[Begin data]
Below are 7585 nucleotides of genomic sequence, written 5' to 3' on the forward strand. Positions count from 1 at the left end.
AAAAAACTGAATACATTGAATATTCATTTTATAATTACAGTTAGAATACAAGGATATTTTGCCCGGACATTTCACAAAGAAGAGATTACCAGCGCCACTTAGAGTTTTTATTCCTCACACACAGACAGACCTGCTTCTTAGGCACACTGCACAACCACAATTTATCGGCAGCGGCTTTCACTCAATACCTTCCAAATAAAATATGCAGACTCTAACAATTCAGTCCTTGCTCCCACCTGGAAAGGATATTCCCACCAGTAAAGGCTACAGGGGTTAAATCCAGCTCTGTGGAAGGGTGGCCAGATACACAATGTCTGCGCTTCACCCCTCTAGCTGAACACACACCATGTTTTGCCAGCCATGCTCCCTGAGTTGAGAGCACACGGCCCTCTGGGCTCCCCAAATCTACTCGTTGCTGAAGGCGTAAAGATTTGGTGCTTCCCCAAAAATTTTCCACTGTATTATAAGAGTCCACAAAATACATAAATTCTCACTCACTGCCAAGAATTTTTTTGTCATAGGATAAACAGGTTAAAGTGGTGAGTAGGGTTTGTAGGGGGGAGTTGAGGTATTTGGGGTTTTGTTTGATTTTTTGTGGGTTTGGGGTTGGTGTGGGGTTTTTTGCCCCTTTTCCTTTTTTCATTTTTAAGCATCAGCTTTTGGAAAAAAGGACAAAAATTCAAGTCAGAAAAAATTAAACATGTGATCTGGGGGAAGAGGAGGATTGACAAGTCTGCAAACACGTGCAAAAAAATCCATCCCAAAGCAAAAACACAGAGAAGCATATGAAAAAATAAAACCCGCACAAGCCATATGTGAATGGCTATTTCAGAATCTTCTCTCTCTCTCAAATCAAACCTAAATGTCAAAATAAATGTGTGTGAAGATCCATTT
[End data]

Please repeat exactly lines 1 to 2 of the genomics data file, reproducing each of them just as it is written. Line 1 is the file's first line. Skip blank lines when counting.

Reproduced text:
Below are 7585 nucleotides of genomic sequence, written 5' to 3' on the forward strand. Positions count from 1 at the left end.
AAAAAACTGAATACATTGAATATTCATTTTATAATTACAGTTAGAATACAAGGATATTTTGCCCGGACATTTCACAAAGAAGAGATTACCAGCGCCACTTAGAGTTTTTATTCCTCACACACAGACAGACCTGCTTCTTAGGCACACTGCACAACCACAATTTATCGGCAGCGGCTTTCACTCAATACCTTCCAAATAAAATATGCAGACTCTAACAATTCAGTCCTTGCTCCCACCTGGAAAGGATATTCCCACCAGTAAAGGCTACAGGGGTTAAATCCAGCTCTGTGGAAGGGTGGCCAGATACACAATGTCTGCGCTTCACCCCTCTAGCTGAACACACACCATGTTTTGCCAGCCATGCTCCCTGAGTTGAGAGCACACGGCCCTCTGGGCTCCCCAAATCTACTCGTTGCTGAAGGCGTAAAGATTTGGTGCTTCCCCAAAAATTTTCCACTGTATTATAAGAGTCCACAAAATACATAAATTCTCACTCACTGCCAAGAATTTTTTTGTCATAGGATAAACAGGTTAAAGTGGTGAGTAGGGTTTGTAGGGGGGAGTTGAGGTATTTGGGGTTTTGTTTGATTTTTTGTGGGTTTGGGGTTGGTGTGGGGTTTTTTGCCCCTTTTCCTTTTTTCATTTTTAAGCATCAGCTTTTGGAAAAAAGGACAAAAATTCAAGTCAGAAAAAATTAAACATGTGATCTGGGGGAAGAGGAGGATTGACAAGTCTGCAAACACGTGCAAAAAAATCCATCCCAAAGCAAAAACACAGAGAAGCATATGAAAAAATAAAACCCGCACAAGCCATATGTGAATGGCTATTTCAGAATCTTCTCTCTCTCTCAAATCAAACCTAAATGTCAAAATAAATGTGTGTGAAGATCCATTT